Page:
I would still urge people to consider a purchase, partly to show support for a vintage 3-D Blu-Ray release of some historical importance, and partly to decide for themselves what they think of the film and its 3-D imagery.

    As for the film itself, I happen to think its story may best be appreciated if we take the director (Ferdinando Baldi) to be the cinematic equivalent of an unreliable narrator. (I mean he's acting as an unreliable narrator in this one particular instance, not across the entirety of his career.) I may develop this theory further in a follow-up post in the other Comin' At Ya! thread.
     
  13. Matt Hough

    Matt Hough Director
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    I had the time tonight to watch this. Yes, I saw some crosstalk but thankfully it never interfered with my enjoyment of the blizzard of 3D pop-out effects. I do agree that the visual problems must be photography related since they do often get too close to the camera lens with their projectiles, close enough to have distortion of fingers which seem elongated.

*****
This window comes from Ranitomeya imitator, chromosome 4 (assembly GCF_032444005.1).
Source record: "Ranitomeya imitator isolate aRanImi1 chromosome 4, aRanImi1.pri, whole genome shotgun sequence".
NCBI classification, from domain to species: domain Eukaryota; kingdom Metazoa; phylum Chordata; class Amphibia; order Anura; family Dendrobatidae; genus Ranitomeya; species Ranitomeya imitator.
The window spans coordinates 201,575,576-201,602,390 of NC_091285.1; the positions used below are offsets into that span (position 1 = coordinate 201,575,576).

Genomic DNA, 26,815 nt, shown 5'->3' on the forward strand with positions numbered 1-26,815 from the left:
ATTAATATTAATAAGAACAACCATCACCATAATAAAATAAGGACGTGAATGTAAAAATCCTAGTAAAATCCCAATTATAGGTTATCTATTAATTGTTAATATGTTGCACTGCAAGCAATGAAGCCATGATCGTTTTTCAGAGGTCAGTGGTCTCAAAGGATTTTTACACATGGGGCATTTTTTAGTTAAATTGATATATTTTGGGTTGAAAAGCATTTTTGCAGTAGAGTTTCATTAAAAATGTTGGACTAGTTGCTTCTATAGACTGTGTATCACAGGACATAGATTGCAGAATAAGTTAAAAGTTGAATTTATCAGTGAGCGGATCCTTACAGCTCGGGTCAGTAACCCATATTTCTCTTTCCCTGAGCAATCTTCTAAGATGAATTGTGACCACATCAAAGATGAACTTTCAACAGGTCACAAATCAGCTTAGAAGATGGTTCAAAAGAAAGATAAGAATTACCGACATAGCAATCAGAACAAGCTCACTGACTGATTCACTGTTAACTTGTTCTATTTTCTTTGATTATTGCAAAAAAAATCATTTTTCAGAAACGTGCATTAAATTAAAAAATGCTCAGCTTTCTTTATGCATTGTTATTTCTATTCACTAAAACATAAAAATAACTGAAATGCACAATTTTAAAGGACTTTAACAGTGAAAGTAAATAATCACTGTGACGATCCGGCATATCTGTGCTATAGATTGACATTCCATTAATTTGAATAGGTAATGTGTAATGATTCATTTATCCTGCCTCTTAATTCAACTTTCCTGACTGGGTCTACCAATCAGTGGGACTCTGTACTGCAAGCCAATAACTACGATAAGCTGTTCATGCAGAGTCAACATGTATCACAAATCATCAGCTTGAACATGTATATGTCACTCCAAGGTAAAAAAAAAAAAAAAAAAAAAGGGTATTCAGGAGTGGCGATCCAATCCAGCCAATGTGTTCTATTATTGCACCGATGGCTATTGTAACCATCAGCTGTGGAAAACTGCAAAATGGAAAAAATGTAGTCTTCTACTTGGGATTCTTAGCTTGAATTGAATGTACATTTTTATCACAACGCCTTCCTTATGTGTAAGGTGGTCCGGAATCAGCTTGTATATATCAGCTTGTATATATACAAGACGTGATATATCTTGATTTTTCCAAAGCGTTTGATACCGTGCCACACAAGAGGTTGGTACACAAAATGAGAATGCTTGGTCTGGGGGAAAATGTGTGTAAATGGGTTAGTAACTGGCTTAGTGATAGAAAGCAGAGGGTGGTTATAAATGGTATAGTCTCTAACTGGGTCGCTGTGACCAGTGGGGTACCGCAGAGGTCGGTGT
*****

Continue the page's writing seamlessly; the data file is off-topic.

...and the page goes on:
The movie's quality was as minimal as I remembered it to be (the switching back and forth from color to black and white with color inserts really irritated me for some reason like this was their attempt at artistry), but I'm still very happy to have it a part of my 3D collection.
     
  14. Jesse Skeen

    Jesse Skeen Producer

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    The whole black-and-white thing was done for the recent reissue, shown digitally in a few theaters. The original version did not have that. I would have preferred the original version, but this was still better than nothing. You do have to focus your eyes on this, but I had no problem like that- the problem other people are having seems to be that the 3D in most recent productions hasn't been intense enough!
     
  15. sleroi

    sleroi Second Unit